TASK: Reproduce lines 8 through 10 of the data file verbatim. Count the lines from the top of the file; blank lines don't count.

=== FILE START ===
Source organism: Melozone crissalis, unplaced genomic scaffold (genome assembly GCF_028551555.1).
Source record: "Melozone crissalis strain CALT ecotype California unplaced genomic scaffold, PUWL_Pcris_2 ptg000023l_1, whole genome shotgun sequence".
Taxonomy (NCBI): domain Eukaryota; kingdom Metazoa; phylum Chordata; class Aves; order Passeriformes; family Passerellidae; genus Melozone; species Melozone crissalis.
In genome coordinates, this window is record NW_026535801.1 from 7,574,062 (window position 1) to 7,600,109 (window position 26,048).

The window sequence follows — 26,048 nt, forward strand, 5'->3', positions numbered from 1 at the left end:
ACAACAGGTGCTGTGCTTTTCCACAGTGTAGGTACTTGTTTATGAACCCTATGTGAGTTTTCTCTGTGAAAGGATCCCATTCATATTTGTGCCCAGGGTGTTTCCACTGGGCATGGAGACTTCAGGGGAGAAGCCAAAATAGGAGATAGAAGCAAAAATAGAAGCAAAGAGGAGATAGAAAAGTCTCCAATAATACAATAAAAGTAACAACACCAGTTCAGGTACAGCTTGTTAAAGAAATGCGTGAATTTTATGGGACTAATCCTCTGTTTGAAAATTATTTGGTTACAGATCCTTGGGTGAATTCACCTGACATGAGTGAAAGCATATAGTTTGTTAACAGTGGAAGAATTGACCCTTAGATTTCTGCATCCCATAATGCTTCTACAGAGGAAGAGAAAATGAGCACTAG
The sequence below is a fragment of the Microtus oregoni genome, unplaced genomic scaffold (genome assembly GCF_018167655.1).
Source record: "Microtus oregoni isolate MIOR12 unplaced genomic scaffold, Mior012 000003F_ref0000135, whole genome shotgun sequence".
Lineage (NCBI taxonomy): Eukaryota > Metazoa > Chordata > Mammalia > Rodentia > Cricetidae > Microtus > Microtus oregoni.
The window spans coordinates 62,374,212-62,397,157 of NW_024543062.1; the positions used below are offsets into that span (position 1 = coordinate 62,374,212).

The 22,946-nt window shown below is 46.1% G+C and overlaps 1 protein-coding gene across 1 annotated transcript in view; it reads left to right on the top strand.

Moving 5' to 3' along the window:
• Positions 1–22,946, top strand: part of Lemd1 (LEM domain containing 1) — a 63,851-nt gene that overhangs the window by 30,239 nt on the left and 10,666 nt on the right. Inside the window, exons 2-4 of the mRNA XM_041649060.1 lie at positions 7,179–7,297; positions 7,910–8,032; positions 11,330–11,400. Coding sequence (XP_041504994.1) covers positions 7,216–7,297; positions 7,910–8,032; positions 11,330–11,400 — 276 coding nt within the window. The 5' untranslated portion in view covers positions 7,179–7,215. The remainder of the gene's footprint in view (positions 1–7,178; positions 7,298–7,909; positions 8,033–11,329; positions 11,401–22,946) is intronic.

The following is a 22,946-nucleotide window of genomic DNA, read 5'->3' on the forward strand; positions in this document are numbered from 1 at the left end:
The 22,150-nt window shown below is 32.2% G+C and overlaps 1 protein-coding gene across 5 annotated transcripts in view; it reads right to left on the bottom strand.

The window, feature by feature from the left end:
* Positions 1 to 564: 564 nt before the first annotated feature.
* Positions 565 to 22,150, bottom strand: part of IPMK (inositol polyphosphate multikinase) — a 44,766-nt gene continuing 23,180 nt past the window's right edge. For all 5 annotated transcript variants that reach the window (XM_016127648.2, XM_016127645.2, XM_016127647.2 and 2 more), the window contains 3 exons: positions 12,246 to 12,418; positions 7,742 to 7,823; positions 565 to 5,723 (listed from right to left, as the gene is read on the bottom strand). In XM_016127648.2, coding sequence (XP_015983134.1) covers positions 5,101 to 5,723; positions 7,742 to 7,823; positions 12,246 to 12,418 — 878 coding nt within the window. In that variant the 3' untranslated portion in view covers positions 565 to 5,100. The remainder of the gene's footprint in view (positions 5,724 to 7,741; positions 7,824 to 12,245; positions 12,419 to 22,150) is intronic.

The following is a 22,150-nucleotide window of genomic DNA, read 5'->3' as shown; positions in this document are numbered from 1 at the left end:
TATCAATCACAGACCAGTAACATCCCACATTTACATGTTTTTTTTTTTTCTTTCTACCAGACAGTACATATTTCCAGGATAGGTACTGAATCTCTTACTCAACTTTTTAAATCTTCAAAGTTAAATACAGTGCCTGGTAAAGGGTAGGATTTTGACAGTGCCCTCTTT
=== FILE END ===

Source record: "Microtus oregoni isolate MIOR12 unplaced genomic scaffold, Mior012 000003F_ref0000135, whole genome shotgun sequence".
Lineage (NCBI taxonomy): Eukaryota > Metazoa > Chordata > Mammalia > Rodentia > Cricetidae > Microtus > Microtus oregoni.
The window spans coordinates 62,374,212-62,397,157 of NW_024543062.1; the positions used below are offsets into that span (position 1 = coordinate 62,374,212).